Nick Cave didn’t talk to anybody around the release of 2016’s masterful album Skeleton Tree. This makes sense on several levels. For one, Cave had just gone through one of the most tragic things a human being can experience — his teenage son died after falling from a cliff near their home. And on the other hand, he didn’t need to talk to anyone about Skeleton Tree‘s creation. That process was captured in the excellent making-of documentary One More Time With Feeling.
As well-crafted as the Andrew Dominik-directed Feeling was, however, it’s always nice to hear something directly from the source. So, months after the release of Skeleton Tree, Cave opened up about that album and the grieving process in a career-spanning piece in GQ.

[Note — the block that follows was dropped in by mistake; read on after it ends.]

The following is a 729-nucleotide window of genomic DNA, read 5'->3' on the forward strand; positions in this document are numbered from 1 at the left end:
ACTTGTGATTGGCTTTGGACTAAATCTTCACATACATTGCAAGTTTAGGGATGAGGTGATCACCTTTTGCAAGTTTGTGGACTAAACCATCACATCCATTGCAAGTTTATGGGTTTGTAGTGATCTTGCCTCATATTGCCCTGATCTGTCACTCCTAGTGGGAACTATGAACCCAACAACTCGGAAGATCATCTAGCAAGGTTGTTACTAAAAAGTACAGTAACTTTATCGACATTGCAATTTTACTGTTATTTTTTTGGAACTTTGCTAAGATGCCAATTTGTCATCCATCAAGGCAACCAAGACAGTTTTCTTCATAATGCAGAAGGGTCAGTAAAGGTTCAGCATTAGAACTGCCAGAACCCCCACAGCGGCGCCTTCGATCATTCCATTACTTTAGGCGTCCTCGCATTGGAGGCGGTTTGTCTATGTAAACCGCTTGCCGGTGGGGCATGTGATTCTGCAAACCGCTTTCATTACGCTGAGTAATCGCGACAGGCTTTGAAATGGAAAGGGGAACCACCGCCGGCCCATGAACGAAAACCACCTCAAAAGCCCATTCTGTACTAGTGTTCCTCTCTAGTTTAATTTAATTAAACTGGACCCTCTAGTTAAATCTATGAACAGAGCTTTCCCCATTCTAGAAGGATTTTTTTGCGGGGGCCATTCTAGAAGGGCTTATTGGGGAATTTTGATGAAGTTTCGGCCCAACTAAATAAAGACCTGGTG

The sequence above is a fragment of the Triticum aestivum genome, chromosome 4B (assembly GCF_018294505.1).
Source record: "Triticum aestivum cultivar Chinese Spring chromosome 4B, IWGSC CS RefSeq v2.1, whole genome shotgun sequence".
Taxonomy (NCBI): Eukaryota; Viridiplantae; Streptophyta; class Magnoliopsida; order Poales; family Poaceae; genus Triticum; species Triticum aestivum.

Cave — who has a reputation as a bit of a curmudgeonly figure — starts off the piece by questioning the common interpretation of grief and the idea that it leads to better things.
“The whole grief thing, there’s nothing good about it whatsoever,” he said. “People will tell you other things, but it’s like a f*cking disease. A contagion that not only affects you but everybody around you. And it’s cunning. And you can feel good and you can be getting on with things, and then it just comes up and sort of punches you in the back of the head and you’re down and you’re out for the count for a while. I don’t just mean psychologically, I mean physically too. Grief and illness and tiredness feed off each other in a kind of feeding frenzy.”